Sydney – particularly those parts where the richest live – is full of wild beauty. Beaches, harbour coves, houses poking up through native gardens noisy with bird life, and perched on cliffs. According to an AustralianBureau of Statistics report, Sydney has become Australia’s most unequal city, where 11.4% of all income goes to just 1% of residents.
This class of super-rich Australians can be found in Sydney’s CBD, the inner-city areas of Haymarket and the Rocks, and the eastern suburbs Rose Bay, Vaucluse, Watsons Bay, Double Bay and Bellevue Hill – places where more than 22% of all income went to the top 1% of earners.
The cliffs around the eastern beaches of Bronte and Tamarama are favoured eyries for Sydney’s banking and finance community, and high real estate price barriers and a lack of mixed housing means these areas are like gated communities in all but name. You have to go all around the coastline to south Coogee and into Maroubra before you come across any significant pockets of public housing.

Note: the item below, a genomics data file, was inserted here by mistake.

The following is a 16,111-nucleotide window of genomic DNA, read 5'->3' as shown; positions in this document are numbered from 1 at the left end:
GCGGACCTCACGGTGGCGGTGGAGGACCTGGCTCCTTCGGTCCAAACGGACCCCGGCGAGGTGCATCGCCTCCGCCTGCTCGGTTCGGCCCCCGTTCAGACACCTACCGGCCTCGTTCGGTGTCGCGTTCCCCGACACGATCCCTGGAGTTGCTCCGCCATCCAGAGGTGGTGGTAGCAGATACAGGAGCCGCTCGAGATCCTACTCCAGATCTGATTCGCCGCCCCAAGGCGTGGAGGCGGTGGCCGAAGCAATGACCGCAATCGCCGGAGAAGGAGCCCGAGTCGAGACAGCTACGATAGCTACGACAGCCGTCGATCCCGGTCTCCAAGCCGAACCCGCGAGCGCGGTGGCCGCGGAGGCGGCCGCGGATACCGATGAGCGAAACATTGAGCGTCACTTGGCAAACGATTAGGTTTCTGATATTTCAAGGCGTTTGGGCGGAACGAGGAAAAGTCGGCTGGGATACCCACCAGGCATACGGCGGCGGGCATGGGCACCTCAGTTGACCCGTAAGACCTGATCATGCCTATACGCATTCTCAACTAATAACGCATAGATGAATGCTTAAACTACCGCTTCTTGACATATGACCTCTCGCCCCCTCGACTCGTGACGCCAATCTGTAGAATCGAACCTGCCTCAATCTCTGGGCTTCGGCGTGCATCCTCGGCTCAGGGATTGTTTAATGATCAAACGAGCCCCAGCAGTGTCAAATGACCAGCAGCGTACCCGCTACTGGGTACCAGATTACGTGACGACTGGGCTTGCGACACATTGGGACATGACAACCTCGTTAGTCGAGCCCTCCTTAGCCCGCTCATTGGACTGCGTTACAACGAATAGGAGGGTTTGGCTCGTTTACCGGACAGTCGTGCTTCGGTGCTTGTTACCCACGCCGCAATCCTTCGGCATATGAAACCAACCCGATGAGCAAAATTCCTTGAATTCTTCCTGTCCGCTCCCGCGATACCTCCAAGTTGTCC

In his 2006 book Evil Paradises, Mike Davis edited a selection of essays examining spaces occupied by a super-elite – “phantasmagoric but real places – alternate realities being constructed as ‘utopias’ in a capitalist era unfettered by unions and state regulation. These developments – in cities, deserts and in the middle of the sea – are worlds where consumption and inequality surpass our worst nightmares.”
Think private islands, gated communities, towers rising out of the desert built by workers imported for the task, who sleep in shipping containers. In 2014, public housing in Millers Point was sold. The state government announced the sale of nearly 300 properties and said with the proceeds it would build new homes further out – in Sydney’s south-east and south-west, the Illawarra region and the Blue Mountains. One of the Millers Point homes was auctioned for a record $4.2m.